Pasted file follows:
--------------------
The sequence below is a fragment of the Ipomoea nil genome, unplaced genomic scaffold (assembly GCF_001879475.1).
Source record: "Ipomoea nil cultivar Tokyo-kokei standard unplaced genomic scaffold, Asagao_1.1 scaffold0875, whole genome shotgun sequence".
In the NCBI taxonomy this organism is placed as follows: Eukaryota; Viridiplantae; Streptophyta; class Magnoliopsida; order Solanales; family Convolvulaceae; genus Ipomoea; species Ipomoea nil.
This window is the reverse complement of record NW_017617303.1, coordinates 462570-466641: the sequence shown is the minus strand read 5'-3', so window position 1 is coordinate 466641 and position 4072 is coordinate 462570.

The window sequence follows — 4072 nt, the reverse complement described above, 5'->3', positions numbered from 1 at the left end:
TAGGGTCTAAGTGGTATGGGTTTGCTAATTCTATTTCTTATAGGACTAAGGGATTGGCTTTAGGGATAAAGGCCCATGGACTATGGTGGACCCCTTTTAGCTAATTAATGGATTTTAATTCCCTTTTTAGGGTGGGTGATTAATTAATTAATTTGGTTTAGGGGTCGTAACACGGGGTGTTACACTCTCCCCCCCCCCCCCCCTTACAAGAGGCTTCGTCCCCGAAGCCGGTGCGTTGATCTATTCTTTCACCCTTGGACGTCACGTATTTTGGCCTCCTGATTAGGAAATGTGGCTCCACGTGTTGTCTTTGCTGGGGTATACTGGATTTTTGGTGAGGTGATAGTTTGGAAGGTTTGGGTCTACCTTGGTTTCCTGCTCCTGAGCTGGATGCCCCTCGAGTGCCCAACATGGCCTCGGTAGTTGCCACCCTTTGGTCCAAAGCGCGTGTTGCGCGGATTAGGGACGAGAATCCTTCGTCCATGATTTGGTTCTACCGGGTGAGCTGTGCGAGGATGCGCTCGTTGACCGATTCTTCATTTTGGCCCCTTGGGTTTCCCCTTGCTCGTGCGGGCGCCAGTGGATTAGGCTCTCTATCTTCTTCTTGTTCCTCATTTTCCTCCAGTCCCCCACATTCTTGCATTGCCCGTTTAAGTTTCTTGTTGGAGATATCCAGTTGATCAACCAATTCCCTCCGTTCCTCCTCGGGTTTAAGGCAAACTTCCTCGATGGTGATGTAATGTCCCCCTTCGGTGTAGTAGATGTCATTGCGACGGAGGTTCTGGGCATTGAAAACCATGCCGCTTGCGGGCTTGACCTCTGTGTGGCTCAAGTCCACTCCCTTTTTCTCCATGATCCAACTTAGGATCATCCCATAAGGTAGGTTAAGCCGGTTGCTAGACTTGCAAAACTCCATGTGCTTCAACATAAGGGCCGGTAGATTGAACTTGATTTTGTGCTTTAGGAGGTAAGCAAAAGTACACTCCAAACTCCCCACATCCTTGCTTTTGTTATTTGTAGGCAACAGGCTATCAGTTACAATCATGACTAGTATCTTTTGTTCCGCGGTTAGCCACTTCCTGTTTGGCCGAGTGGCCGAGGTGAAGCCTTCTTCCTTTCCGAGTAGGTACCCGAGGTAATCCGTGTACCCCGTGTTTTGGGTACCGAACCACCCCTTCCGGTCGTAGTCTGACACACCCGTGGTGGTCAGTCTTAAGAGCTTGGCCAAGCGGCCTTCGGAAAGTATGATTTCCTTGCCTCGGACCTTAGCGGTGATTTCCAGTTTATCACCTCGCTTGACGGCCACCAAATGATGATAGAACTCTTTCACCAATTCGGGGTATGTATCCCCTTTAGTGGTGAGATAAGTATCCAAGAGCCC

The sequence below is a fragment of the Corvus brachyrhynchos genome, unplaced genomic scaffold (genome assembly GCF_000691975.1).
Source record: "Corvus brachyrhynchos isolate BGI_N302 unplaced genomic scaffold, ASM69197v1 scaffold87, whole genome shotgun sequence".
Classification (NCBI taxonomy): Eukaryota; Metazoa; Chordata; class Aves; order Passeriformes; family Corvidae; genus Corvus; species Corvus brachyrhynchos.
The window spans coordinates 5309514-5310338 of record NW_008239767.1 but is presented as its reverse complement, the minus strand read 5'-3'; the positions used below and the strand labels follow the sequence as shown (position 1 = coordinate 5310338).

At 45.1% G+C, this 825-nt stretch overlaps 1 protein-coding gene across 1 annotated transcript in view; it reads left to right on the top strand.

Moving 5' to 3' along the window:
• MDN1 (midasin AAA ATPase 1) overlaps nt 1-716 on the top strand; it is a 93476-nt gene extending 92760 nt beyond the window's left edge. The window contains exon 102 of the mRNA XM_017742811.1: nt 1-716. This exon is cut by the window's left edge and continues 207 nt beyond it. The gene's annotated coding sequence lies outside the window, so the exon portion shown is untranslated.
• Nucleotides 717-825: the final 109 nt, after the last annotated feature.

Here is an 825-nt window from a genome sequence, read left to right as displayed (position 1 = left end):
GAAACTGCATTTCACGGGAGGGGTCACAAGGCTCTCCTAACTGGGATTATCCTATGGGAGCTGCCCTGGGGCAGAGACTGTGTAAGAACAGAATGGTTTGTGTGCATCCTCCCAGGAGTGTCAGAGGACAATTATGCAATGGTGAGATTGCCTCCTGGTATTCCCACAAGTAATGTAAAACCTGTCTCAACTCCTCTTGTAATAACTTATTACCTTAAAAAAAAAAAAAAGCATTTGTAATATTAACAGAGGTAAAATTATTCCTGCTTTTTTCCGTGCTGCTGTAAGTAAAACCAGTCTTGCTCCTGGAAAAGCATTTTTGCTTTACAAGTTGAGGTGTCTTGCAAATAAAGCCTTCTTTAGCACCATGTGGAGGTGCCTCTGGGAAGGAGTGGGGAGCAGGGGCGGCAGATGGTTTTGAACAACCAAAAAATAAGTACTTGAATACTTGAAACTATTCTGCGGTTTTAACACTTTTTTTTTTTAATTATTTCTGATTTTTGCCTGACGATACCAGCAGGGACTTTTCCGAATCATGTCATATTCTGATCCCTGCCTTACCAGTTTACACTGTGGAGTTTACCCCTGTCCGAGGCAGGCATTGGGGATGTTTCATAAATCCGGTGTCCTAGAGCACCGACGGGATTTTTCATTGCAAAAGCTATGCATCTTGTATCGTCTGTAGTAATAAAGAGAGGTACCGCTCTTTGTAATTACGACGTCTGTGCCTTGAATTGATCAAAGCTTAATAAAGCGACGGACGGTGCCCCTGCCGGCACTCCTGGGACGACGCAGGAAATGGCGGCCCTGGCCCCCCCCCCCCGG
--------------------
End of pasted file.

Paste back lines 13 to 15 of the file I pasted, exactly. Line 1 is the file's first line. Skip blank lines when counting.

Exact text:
• MDN1 (midasin AAA ATPase 1) overlaps nt 1-716 on the top strand; it is a 93476-nt gene extending 92760 nt beyond the window's left edge. The window contains exon 102 of the mRNA XM_017742811.1: nt 1-716. This exon is cut by the window's left edge and continues 207 nt beyond it. The gene's annotated coding sequence lies outside the window, so the exon portion shown is untranslated.
• Nucleotides 717-825: the final 109 nt, after the last annotated feature.

Here is an 825-nt window from a genome sequence, read left to right as displayed (position 1 = left end):